Troubleshooting Device Installation with the Setupapi log File




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Troubleshooting Device Installation with the SetupAPI Log File

October 6, 2003


Abstract


This paper provides information about debugging device installation for Microsoft® Windows® XP and later versions of the operating system. Specifically, the paper provides guidelines for driver developers and testers to interpret the SetupAPI log file.

Contents


Introduction 3

1 How Is the SetupAPI Log File Organized? 3

2 Windows Installation Header Section 3

3 Device-Setup Class Installation Sections 4

4 Driver-Installation Sections 5

5 Device-Removal Sections 20

6 Common Device-Installation Problems 20

7 Appendix A: Setting the SetupAPI Logging Level 31

8 Appendix B: Message Formats 34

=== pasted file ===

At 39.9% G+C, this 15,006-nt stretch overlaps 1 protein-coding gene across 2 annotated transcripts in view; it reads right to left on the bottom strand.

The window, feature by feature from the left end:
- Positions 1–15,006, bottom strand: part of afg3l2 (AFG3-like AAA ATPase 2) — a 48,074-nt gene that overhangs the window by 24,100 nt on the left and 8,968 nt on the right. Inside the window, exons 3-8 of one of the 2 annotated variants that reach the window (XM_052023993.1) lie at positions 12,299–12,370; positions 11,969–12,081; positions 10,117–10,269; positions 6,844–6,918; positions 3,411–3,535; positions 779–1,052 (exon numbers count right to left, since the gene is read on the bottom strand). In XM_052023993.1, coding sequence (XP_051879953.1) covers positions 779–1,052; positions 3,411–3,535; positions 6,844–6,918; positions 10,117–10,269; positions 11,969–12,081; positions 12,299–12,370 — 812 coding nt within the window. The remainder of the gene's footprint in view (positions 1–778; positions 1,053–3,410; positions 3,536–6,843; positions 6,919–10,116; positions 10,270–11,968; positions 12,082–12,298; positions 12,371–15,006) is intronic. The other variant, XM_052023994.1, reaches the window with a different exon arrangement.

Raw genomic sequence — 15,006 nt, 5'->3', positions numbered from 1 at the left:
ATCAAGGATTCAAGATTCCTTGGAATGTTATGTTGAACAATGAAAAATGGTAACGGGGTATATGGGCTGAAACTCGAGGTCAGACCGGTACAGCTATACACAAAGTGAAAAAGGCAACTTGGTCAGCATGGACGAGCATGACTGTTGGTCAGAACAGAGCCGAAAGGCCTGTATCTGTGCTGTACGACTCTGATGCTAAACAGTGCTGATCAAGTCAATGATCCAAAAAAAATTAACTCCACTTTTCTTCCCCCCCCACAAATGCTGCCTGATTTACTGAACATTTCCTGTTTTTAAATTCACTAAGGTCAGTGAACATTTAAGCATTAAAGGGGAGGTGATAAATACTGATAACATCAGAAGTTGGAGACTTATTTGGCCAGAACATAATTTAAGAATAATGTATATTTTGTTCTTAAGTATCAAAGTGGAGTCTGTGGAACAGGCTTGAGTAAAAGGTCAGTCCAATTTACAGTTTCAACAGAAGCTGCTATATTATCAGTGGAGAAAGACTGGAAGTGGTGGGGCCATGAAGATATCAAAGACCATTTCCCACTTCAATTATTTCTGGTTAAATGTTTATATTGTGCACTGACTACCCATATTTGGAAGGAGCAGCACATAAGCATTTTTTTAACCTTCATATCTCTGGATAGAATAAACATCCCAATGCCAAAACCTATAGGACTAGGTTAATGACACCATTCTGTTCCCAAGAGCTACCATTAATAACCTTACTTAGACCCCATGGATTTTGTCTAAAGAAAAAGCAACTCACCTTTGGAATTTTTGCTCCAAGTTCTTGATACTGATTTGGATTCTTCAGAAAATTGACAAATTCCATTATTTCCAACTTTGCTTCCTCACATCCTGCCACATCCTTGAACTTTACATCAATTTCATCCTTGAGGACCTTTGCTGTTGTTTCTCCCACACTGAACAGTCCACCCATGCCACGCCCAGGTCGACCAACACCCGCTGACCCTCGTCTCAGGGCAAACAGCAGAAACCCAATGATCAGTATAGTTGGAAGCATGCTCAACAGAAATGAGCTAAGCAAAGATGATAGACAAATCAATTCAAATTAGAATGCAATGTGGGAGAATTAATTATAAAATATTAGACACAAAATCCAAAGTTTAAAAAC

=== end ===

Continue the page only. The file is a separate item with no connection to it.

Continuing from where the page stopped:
9 Appendix C: Section Markers 35

10 Appendix D: Definition of Example Placeholders 36

11 Call to Action and Resources 38




Disclaimer

The information contained in this document represents the current view of Microsoft Corporation on the issues discussed as of the date of publication. Because Microsoft must respond to changing market conditions, it should not be interpreted to be a commitment on the part of Microsoft, and Microsoft cannot guarantee the accuracy of any information presented after the date of publication.


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Introduction


This paper provides information about debugging device installation for Microsoft® Windows® XP and later versions of the operating system.

Windows XP and later versions log system operations more extensively than previous versions of Windows do. One of the most useful log files for debugging is the SetupAPI log file (setupapi.log). This plain-text file maintains the information that SetupAPI records about device installation, service-pack installation, and hotfix installation. Specifically, the file maintains a record of device and driver changes, as well as major system changes, beginning from the most recent Windows installation. This paper focuses on using the SetupAPI log file to troubleshoot device installation; the paper does not describe the log-file sections that are associated with service-pack and hotfix installations.